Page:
Yogi Bhajan, the man responsible for bringing Kundalini Yoga to the west taught that Kundalini Yoga was intended for the “householder” – the people who go out and make a living every day. It wasn’t for the ascetics who vowed to be penniless and live their lives meditating in caves.

This yoga was created with the understanding that there is a world outside your door that you must be prepared to interact with. Yogi Bhajan, through his teachings and example (he was a successful businessman) taught that money isn’t evil, that hard work is a virtue, and that creating a cozy home for you and your family is a worthy pursuit.

Ways People Use Spirituality to Avoid Life

One of the great books in the yoga tradition is the Bhagavad Gita. It serves as a timeless metaphor for real-life challenges. In the Gita, we have our hero, Arjuna, who has a moment of crisis upon the battlefield in which he sees his brethren on both sides about to engage in bloody warfare.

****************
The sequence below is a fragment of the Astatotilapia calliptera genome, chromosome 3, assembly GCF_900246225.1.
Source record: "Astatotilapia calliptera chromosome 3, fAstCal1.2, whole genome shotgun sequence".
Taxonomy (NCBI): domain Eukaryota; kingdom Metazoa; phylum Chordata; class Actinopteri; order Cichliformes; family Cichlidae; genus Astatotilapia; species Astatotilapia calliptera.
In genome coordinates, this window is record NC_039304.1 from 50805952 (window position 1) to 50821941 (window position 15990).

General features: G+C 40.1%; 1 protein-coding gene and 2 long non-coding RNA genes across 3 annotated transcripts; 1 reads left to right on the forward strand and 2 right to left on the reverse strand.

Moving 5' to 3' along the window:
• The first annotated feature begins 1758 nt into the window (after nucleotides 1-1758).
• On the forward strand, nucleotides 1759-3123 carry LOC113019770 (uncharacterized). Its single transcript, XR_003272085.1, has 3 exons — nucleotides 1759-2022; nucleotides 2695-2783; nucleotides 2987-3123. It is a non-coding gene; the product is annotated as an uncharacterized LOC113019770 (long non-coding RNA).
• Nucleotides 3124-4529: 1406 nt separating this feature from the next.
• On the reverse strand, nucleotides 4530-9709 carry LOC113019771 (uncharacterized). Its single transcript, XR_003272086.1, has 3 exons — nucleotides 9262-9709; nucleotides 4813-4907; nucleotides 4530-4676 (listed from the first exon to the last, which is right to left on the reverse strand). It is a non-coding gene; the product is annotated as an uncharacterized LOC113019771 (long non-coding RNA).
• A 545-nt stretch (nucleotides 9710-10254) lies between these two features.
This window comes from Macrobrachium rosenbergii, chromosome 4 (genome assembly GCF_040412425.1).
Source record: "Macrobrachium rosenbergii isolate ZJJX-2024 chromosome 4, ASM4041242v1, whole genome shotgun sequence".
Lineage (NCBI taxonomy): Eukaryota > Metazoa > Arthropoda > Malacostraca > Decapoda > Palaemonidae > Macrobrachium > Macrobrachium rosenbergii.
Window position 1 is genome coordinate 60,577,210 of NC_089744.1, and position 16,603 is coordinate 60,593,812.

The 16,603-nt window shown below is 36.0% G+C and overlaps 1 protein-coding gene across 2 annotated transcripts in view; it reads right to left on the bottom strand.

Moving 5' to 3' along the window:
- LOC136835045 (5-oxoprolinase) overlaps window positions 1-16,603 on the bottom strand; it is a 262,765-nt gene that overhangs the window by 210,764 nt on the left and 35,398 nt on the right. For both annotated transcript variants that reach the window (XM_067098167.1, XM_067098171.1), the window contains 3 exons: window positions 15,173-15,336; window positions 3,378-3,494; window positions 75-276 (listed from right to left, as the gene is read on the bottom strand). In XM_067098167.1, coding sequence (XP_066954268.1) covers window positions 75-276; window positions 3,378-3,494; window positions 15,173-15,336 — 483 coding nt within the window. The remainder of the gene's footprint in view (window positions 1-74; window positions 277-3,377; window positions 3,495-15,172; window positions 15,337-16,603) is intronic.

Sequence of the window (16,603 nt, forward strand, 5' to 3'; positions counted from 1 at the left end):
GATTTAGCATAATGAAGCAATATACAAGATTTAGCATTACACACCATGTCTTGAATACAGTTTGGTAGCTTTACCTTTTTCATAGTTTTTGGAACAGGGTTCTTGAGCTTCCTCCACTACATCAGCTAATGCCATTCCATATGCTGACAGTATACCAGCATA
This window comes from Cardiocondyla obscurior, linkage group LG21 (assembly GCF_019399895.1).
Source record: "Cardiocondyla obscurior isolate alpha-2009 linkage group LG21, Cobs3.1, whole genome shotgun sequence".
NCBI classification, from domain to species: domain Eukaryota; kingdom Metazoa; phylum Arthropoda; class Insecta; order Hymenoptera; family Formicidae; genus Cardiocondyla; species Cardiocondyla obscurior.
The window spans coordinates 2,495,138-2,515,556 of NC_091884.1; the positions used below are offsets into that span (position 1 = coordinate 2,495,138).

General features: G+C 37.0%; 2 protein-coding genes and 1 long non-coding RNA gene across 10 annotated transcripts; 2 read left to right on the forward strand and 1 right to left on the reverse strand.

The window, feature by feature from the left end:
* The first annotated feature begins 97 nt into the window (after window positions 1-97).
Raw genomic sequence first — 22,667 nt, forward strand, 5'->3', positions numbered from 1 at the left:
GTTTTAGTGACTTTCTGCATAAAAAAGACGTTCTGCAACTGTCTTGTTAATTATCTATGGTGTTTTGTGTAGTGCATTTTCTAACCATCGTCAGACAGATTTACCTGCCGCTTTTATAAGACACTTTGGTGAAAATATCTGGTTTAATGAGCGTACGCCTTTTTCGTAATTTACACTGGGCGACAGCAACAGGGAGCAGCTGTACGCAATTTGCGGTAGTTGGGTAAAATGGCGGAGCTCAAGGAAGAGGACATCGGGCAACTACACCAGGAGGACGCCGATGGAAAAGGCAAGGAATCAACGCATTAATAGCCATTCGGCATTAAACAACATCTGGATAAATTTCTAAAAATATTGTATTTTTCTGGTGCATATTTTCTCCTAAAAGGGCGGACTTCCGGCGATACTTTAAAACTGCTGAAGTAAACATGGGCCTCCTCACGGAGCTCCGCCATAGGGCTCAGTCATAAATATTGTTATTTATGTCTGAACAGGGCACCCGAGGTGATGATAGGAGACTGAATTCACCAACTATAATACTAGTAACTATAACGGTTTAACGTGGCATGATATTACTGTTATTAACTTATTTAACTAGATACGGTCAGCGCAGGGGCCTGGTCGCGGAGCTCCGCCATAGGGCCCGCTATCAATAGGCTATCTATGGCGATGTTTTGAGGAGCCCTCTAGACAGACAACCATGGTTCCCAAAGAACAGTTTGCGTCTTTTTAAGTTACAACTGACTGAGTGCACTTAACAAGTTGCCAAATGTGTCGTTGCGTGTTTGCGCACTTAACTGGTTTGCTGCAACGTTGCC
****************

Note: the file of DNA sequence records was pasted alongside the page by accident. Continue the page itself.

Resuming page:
He is aided in his time of need by the god Krishna, Lord of Love. The moral of Krishna’s teachings are this – You must live, Arjuna. You cannot remain here paralyzed in fear. Your actions will have consequences. You cannot avoid that but you can choose and make of those consequences either beneficial or detrimental.

Oftentimes you will find people who profess to be spiritual not living by this principle and trying to avoid life. They do this in any number of ways, one of which is “spiritual bypass”. In spiritual bypass, a person avoids dealing with the tougher realities of life by hiding behind their spirituality.

Adyashanti, Buddhist teacher and author of the book The End of Your World shared the story of a man who was doing very well in his spiritual pursuits, taking on greater responsibility and rising higher in his spiritual community all the while allowing his marriage and home life to suffer.